The world seemed surprised, even shocked, at the suicide of Robin Williams. To those of us who have suffered from depression, it seems an all too familiar scenario. I have suffered from clinical depression all my life, and if it had not been for shock treatments I would have ended my life long ago. I will always be grateful to the doctor who suggested shock treatments and the doctor who performed them on me, because they did save my life.
I am a writer. But even as a wordsmith I cannot tell you what depression is like. There are simply no words to describe it. Those of you who have had a “blue” or a “down” day, and think you are depressed, have no concept of what clinical depression is like. It is common for people to commiserate with someone who is ill, “Oh, I know how you feel.” If you have never suffered from real depression, and I pray to God you won’t, you have no concept of what it is like to live with depression on a daily basis.
If you can visualize this, let me say that on the sunniest, most delightful day to normal people, it is a gray, gloomy, and dark day to one who is in the grips of clinical depression. And consider that this goes on for day after day, year after year. The depressed one just wants to sit in a corner with a blanket over his or her head and wish the world would end. Is it any wonder that sufferers from depression turn to drugs or alcohol for some relief? But those are only temporary spurts of relief. And, of course, they lead to even deeper problems for the depressed.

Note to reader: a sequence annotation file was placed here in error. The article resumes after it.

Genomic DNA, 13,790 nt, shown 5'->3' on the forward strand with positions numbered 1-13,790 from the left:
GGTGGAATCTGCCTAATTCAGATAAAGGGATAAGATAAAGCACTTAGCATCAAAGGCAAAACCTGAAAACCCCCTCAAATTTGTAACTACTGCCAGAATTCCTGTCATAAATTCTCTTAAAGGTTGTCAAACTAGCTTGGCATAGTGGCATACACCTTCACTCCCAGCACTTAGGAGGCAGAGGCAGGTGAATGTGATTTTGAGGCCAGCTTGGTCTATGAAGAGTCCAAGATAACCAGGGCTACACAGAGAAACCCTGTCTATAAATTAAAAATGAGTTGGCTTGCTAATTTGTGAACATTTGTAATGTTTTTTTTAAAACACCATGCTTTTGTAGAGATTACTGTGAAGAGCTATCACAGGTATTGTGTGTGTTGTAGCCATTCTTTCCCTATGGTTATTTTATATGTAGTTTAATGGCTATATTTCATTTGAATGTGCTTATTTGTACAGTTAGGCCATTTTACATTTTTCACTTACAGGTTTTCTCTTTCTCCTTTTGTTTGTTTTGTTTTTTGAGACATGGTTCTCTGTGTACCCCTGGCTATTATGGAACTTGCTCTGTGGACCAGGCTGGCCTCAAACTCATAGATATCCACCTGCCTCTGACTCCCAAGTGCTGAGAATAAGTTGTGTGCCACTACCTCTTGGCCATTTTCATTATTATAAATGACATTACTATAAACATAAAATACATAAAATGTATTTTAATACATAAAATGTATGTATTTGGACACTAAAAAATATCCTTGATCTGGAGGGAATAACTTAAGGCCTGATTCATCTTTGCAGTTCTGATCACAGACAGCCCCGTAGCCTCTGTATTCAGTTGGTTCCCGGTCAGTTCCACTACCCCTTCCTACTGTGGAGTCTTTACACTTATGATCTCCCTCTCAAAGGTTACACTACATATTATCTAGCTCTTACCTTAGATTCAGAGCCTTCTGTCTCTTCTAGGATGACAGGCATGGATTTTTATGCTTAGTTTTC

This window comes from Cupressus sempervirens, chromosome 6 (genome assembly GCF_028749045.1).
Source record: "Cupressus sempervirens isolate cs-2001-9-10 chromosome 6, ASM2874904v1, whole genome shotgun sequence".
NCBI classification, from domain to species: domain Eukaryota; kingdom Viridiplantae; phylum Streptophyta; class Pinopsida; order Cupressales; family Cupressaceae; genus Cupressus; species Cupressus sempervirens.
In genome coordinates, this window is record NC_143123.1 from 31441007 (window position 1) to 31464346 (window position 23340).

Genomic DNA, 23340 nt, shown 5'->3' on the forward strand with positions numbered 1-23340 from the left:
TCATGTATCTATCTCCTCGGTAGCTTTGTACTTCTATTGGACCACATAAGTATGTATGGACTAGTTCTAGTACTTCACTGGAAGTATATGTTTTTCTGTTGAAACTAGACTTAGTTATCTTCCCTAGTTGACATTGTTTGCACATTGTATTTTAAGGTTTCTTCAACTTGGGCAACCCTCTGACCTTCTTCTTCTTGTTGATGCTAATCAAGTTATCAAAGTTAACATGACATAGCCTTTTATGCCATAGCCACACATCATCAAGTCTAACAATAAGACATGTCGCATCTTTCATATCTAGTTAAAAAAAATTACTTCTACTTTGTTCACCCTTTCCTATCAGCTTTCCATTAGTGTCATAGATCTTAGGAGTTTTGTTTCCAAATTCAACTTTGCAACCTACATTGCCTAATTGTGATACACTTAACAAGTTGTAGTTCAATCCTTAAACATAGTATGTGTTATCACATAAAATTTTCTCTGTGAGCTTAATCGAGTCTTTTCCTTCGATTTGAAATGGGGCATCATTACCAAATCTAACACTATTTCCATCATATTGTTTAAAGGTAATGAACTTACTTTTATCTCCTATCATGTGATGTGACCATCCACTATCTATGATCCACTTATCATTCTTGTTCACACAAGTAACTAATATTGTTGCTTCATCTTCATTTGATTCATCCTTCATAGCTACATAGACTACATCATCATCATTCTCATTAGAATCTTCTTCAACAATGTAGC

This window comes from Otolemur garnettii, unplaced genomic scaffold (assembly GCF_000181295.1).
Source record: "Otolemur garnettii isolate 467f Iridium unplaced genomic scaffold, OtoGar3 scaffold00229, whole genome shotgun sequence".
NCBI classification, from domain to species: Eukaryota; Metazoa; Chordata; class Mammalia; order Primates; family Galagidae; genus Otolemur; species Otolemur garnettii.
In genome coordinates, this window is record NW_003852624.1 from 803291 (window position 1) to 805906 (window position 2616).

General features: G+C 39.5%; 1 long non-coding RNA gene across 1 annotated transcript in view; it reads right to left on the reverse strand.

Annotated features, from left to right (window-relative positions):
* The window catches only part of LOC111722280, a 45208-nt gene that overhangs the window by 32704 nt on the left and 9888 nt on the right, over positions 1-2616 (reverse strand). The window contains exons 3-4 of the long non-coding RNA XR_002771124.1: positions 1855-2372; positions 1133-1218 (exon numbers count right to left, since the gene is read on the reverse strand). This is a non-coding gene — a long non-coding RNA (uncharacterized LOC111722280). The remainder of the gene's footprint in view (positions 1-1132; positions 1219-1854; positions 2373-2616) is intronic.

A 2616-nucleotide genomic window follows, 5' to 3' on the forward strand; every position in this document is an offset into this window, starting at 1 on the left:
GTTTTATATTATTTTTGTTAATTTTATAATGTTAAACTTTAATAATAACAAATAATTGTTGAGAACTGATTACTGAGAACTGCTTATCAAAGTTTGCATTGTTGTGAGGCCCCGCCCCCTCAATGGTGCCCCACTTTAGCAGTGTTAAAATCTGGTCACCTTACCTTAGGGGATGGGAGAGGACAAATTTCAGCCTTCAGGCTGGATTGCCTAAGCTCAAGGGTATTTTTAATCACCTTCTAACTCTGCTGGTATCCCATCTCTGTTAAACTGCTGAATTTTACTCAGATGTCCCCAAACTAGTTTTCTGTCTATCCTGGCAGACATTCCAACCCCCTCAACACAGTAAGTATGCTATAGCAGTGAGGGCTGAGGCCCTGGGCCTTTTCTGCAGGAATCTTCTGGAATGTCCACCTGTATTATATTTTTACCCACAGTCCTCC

There are many prescribed drugs to treat depression, but for the deeply depressed they finally refuse to work. We will never know if Robin Williams received shock treatments. If he did not, it is a travesty that lies at the feet of his doctors. If he did, and even they did not give him relief, then God speed, Robin. We will miss you, but you took the only way out and those of us who suffered with you – we understand.